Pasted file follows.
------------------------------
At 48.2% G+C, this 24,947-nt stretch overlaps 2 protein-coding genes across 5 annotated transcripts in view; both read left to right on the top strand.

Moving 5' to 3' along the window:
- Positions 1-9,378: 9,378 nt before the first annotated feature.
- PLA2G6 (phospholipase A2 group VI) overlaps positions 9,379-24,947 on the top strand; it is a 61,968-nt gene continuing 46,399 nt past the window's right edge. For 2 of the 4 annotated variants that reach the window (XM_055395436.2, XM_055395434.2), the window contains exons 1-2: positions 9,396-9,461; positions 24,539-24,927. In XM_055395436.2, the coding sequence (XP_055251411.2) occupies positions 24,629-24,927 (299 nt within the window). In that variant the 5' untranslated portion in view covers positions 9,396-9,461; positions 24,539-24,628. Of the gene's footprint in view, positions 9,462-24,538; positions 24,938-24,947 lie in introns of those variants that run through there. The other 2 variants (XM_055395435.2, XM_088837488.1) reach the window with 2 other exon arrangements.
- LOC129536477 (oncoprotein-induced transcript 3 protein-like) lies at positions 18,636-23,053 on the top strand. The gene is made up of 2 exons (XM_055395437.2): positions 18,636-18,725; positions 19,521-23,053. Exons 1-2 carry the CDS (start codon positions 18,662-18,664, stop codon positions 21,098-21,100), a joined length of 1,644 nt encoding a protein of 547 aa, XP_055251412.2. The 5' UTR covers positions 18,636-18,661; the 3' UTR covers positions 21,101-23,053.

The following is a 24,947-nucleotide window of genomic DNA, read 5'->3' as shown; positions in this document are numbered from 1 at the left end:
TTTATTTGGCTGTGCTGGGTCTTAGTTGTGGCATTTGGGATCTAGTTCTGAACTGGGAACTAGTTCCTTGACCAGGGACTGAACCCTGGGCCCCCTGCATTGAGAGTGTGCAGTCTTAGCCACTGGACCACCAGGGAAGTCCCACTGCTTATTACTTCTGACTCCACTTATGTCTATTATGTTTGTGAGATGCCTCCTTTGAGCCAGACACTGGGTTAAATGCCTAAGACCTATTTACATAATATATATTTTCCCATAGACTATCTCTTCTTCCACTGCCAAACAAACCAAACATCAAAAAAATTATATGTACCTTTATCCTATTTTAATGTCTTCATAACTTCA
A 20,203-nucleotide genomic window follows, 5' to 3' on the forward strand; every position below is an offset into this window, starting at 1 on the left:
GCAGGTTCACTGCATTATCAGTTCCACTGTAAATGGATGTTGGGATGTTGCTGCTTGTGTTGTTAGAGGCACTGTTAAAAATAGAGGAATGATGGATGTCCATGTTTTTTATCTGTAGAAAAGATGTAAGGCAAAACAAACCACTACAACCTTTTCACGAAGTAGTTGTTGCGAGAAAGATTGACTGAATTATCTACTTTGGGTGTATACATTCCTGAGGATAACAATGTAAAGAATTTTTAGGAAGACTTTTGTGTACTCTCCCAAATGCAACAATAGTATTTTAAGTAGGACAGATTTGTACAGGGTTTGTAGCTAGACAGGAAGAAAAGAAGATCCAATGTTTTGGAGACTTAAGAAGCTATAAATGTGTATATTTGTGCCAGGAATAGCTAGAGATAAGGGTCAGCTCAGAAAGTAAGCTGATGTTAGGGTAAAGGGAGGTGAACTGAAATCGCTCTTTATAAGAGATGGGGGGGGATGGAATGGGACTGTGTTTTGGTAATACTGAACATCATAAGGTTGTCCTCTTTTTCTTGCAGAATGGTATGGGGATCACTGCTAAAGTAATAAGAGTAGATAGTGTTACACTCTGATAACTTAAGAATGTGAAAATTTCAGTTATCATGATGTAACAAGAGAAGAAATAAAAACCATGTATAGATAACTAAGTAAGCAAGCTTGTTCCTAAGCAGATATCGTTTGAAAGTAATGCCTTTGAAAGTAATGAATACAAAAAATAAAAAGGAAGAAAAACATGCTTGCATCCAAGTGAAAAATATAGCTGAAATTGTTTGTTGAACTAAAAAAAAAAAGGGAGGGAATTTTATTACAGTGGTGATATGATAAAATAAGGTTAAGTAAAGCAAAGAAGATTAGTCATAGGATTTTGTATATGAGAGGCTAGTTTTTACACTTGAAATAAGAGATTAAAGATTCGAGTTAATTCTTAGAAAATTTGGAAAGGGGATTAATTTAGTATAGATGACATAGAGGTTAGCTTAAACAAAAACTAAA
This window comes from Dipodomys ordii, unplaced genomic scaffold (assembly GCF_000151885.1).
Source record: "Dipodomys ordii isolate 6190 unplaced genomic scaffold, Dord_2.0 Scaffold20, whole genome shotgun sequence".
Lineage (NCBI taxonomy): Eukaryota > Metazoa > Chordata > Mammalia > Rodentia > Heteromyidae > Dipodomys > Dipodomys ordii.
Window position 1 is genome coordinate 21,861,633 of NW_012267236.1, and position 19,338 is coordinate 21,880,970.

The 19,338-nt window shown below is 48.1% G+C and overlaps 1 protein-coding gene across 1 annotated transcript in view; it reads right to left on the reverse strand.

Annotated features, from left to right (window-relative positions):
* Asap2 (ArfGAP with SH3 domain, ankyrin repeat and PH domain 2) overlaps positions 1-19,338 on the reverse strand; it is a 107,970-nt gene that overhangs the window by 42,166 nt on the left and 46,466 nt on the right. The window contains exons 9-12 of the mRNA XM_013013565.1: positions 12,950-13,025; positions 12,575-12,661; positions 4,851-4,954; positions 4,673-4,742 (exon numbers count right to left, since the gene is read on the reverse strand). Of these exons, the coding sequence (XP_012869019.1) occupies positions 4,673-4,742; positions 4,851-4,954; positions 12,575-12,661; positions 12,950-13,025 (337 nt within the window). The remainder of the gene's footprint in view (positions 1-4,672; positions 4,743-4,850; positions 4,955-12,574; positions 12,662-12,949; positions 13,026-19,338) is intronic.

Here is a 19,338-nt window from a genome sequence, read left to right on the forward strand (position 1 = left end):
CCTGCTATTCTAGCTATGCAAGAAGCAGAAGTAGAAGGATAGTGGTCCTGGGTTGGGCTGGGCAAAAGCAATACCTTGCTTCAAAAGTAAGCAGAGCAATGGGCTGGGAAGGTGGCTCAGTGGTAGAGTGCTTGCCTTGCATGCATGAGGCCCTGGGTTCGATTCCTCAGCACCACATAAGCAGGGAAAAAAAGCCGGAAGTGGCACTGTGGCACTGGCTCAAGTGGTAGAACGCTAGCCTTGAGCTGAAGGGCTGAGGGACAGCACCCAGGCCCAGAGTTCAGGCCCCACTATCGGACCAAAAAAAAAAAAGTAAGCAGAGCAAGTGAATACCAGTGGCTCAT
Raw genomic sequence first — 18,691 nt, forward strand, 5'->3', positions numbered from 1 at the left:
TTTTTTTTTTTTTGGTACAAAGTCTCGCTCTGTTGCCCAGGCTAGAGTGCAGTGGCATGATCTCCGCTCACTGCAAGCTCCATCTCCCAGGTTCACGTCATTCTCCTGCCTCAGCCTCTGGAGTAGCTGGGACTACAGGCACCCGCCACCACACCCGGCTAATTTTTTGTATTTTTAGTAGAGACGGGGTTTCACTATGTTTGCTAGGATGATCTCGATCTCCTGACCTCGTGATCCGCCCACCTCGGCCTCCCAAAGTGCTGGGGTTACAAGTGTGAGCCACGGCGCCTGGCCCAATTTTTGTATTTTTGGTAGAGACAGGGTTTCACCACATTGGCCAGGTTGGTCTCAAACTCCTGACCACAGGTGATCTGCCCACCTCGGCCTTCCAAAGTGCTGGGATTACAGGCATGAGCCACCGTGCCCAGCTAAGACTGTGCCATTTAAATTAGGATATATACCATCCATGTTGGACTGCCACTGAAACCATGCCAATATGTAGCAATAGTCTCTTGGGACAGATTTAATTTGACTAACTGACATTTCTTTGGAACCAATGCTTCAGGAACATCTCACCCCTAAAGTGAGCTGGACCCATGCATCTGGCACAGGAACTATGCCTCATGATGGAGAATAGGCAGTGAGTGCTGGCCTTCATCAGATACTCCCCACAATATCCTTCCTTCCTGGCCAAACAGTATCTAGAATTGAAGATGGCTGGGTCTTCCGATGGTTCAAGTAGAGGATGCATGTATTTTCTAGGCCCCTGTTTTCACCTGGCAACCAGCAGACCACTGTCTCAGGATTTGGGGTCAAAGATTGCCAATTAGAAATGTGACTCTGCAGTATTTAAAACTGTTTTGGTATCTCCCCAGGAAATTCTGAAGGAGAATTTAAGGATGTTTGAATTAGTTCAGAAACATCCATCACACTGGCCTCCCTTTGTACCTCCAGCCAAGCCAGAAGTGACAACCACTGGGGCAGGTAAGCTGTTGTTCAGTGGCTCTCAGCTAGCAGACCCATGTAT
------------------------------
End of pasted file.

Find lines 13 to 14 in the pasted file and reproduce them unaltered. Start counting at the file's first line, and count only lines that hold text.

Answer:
Window position 1 is genome coordinate 21,861,633 of NW_012267236.1, and position 19,338 is coordinate 21,880,970.

The 19,338-nt window shown below is 48.1% G+C and overlaps 1 protein-coding gene across 1 annotated transcript in view; it reads right to left on the reverse strand.